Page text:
Underrated Places in Spain

This post is written by Olivia from Halfway Somewhere. Olivia is a student from Melbourne, Australia who's been living in Spain for the past few months and midway through her first trip across the US. You can follow along on Instagram

When people come to Spain you can usually guess where they're headed. Nine times out of ten it'll be Barcelona, Madrid, or somewhere in the south. There's nothing wrong with those places - they're tourist hot spots for a reason - but there are other areas of Spain that are more than worthy of a visit. I've been living in Spain for a few months now and I made it my mission to find the country's hidden areas. Here are four of them:

Main square in Oviedo, Asturias


For some reason almost nobody goes to Asturias, the region to the north of the country nestled between Cantabria and Galicia. Two places to visit in Asturias are Oviedo and Gijón. Oviedo is a beautiful small city, although admittedly there's not a lot to do there - it's more of a relaxing destination. Gijón is not far away and has the added benefit of being on the beach. In Asturias you can try the typical cider they make - you pour it from a height, just a few centimetres at a time, and drink it really fast. It's fun to drink, though it's definitely an acquired taste!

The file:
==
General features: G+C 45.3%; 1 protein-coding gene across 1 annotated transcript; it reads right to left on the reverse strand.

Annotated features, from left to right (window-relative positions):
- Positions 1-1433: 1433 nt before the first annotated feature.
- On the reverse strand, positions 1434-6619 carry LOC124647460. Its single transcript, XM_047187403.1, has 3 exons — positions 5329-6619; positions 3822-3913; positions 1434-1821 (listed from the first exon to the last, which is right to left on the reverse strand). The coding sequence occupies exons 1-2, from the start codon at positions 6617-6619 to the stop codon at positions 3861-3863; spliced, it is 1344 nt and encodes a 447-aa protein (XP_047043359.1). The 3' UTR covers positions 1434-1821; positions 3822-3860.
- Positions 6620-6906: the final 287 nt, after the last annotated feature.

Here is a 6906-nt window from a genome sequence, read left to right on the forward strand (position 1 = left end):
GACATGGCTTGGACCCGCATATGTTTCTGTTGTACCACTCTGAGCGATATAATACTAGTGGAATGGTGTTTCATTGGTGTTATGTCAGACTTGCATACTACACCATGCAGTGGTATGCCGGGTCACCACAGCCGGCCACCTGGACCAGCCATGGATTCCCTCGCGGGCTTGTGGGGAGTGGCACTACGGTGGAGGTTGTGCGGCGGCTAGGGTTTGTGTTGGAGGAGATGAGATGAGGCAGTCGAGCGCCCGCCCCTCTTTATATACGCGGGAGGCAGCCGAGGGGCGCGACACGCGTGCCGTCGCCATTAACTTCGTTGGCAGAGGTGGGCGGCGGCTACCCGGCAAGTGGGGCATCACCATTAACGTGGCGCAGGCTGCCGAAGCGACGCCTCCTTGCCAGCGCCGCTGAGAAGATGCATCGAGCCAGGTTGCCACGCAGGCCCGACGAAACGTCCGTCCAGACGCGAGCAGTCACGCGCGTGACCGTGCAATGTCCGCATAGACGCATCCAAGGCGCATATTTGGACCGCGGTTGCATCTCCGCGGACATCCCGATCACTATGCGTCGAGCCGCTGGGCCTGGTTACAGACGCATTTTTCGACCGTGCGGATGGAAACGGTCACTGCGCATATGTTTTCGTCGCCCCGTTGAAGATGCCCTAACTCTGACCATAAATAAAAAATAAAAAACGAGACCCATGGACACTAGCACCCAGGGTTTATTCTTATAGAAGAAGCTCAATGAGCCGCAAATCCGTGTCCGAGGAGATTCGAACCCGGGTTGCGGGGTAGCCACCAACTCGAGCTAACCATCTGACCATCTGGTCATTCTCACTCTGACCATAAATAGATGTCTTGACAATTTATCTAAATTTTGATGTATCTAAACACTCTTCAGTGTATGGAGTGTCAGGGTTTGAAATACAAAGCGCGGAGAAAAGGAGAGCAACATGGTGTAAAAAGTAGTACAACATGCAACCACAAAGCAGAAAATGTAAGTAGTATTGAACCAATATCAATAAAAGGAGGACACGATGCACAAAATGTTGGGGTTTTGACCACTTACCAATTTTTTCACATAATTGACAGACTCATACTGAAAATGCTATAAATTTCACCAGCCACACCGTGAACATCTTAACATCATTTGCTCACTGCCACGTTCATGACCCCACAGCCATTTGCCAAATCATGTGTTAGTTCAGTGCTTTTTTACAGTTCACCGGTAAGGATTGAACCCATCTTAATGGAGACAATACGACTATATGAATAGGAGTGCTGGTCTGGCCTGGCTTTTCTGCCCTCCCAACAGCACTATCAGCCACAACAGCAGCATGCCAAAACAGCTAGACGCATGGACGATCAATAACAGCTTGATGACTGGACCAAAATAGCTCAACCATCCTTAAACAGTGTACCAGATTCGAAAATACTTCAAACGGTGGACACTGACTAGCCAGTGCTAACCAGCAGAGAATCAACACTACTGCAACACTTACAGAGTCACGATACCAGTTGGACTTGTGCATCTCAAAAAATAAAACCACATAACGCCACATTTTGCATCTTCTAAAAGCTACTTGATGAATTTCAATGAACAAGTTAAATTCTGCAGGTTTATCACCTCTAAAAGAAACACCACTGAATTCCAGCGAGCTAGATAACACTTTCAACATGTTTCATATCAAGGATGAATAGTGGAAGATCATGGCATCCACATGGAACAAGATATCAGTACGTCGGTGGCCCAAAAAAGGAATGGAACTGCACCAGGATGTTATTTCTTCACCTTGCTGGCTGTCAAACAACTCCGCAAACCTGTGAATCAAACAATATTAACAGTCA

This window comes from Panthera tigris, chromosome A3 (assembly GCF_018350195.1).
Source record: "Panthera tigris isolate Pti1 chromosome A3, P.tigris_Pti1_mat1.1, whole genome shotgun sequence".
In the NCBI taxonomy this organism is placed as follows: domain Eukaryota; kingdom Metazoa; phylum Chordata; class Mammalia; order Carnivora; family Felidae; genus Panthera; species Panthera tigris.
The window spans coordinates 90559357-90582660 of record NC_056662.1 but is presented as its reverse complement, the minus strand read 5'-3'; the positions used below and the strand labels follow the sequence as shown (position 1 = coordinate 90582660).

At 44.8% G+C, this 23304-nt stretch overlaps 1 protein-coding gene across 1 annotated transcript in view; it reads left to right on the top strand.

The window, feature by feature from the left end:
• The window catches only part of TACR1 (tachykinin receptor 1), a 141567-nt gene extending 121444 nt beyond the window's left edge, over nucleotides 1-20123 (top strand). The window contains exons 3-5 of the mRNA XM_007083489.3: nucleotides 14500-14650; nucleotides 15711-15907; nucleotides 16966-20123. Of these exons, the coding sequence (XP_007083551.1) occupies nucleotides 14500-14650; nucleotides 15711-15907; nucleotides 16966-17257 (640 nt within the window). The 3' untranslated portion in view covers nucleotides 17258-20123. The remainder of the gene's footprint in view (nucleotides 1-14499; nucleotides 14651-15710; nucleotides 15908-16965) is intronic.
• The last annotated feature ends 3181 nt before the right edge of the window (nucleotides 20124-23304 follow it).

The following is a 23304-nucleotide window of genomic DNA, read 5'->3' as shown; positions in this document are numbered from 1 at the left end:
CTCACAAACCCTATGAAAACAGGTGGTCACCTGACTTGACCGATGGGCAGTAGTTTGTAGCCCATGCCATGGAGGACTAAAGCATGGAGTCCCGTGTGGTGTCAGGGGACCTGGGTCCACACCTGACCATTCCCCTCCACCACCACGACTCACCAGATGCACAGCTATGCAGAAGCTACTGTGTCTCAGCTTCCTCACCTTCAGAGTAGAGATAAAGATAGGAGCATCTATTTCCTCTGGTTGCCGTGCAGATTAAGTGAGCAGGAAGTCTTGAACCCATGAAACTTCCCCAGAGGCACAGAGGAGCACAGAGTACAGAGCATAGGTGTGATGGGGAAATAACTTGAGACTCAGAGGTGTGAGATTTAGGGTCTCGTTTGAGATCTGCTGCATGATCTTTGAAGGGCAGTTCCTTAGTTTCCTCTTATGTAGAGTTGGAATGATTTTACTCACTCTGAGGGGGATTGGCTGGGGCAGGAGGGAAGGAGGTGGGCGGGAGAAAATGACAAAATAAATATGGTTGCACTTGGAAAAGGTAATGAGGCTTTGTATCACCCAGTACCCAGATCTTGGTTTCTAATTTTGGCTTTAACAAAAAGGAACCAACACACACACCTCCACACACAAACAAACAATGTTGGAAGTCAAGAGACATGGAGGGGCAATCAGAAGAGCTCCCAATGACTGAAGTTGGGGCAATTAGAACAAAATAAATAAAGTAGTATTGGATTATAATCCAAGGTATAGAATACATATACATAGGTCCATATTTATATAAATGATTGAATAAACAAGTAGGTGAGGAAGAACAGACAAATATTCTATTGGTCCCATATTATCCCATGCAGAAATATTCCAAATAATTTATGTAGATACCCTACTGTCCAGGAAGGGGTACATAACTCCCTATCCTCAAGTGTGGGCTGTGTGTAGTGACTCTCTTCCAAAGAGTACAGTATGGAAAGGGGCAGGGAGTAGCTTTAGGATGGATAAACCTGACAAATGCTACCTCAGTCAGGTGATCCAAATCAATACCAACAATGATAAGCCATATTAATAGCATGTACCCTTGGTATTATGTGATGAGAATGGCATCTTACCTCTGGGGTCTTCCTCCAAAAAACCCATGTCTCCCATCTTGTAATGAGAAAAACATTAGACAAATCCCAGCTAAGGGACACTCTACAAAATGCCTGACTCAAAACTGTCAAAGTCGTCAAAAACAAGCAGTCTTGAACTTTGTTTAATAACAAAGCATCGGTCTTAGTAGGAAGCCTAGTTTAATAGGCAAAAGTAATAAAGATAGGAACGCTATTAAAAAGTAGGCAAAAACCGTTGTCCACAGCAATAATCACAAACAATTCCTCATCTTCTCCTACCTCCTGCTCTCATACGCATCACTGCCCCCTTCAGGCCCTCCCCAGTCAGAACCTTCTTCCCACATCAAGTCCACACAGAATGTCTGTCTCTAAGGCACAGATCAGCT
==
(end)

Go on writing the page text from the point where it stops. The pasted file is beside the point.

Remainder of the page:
Salamanca is a decent sized town about two and a half hours north west from Madrid. It's home to one of the oldest universities in the world, so you'll find a lot of students and a lot of bars - leading to some really great nightlife. It's also one of the most beautiful cities in the country, Like seemingly every European city it's got its share of cathedrals and really old buildings, but they're some of the most beautiful you can find.

Rooftops in Segovia

Madrid surrounds

There's a lot of really cool small towns within an hour or so of Madrid which make great day trips out of the city. Depending which direction you head out you can get to know different food and ways of life. To the south there's Toledo, which was the capital of Spain for a long time and holds a lot of history. To the west there's Avila, one of my favourite places. It's the most well preserved walled city in Spain and you can climb up and walk around the walls to check out the city. Then to the north west there's Segovia with it's famous giant Roman aqueduct, another of my favourites.


Galicia is the area in the north west of the country, right above Portugal. If you can decipher the Galician accent and find a local to show you the ropes you're in for a really great time. Galicia is home to Santiago de Compostela, the end point of the popular Camino de Santiago pilgrimage. As well as a few fun cities, this are offers a whole lot of really great beaches. And unsurprisingly, Galicia is often given the honour of producing the best seafood in the country. Next time you head to Spain, consider taking some time from the usual destinations and give one of these a visit. It'll add another dimension to your trip and give you another look at this beautiful country!


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